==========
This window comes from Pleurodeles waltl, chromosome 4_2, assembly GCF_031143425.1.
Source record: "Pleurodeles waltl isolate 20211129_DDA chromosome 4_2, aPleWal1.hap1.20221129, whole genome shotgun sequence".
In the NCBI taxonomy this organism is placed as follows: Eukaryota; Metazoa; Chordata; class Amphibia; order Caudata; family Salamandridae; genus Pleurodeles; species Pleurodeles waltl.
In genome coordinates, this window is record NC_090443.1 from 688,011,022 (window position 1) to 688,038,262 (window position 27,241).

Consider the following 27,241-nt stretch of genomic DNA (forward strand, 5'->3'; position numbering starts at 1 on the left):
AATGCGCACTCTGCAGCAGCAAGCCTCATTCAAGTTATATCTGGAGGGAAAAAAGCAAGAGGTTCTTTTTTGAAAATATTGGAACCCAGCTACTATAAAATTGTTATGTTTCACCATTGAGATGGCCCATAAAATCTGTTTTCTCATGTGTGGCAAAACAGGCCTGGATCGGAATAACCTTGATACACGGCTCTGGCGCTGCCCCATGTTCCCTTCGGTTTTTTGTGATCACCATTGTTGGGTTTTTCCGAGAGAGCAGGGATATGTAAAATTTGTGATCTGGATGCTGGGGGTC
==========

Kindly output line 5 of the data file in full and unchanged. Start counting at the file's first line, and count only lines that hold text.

Consider the following 27,241-nt stretch of genomic DNA (forward strand, 5'->3'; position numbering starts at 1 on the left):